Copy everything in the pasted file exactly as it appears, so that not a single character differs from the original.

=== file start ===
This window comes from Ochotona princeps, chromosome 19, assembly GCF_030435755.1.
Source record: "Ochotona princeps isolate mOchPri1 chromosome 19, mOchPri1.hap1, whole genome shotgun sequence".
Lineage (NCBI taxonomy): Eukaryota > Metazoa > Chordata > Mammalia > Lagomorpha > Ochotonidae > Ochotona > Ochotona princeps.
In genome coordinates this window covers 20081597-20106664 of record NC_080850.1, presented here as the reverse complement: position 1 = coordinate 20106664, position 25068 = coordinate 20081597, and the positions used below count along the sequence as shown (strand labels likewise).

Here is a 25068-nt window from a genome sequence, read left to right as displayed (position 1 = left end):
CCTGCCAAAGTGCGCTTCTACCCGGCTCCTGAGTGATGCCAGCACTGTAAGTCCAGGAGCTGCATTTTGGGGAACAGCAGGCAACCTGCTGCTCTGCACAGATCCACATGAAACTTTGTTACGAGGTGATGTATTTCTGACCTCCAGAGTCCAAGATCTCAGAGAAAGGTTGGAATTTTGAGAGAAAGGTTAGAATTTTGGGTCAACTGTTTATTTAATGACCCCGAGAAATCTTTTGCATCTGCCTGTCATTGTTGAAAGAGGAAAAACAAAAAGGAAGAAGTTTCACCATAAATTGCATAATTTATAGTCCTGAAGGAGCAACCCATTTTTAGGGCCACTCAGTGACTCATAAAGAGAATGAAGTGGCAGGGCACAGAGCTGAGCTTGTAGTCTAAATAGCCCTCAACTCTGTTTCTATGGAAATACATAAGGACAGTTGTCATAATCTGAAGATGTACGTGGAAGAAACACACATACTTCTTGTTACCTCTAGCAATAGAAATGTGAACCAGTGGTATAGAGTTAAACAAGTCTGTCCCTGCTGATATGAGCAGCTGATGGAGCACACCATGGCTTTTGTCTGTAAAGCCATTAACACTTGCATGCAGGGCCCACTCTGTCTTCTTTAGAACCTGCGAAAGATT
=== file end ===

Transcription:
This window comes from Ochotona princeps, chromosome 19, assembly GCF_030435755.1.
Source record: "Ochotona princeps isolate mOchPri1 chromosome 19, mOchPri1.hap1, whole genome shotgun sequence".
Lineage (NCBI taxonomy): Eukaryota > Metazoa > Chordata > Mammalia > Lagomorpha > Ochotonidae > Ochotona > Ochotona princeps.
In genome coordinates this window covers 20081597-20106664 of record NC_080850.1, presented here as the reverse complement: position 1 = coordinate 20106664, position 25068 = coordinate 20081597, and the positions used below count along the sequence as shown (strand labels likewise).

Here is a 25068-nt window from a genome sequence, read left to right as displayed (position 1 = left end):
CCTGCCAAAGTGCGCTTCTACCCGGCTCCTGAGTGATGCCAGCACTGTAAGTCCAGGAGCTGCATTTTGGGGAACAGCAGGCAACCTGCTGCTCTGCACAGATCCACATGAAACTTTGTTACGAGGTGATGTATTTCTGACCTCCAGAGTCCAAGATCTCAGAGAAAGGTTGGAATTTTGAGAGAAAGGTTAGAATTTTGGGTCAACTGTTTATTTAATGACCCCGAGAAATCTTTTGCATCTGCCTGTCATTGTTGAAAGAGGAAAAACAAAAAGGAAGAAGTTTCACCATAAATTGCATAATTTATAGTCCTGAAGGAGCAACCCATTTTTAGGGCCACTCAGTGACTCATAAAGAGAATGAAGTGGCAGGGCACAGAGCTGAGCTTGTAGTCTAAATAGCCCTCAACTCTGTTTCTATGGAAATACATAAGGACAGTTGTCATAATCTGAAGATGTACGTGGAAGAAACACACATACTTCTTGTTACCTCTAGCAATAGAAATGTGAACCAGTGGTATAGAGTTAAACAAGTCTGTCCCTGCTGATATGAGCAGCTGATGGAGCACACCATGGCTTTTGTCTGTAAAGCCATTAACACTTGCATGCAGGGCCCACTCTGTCTTCTTTAGAACCTGCGAAAGATT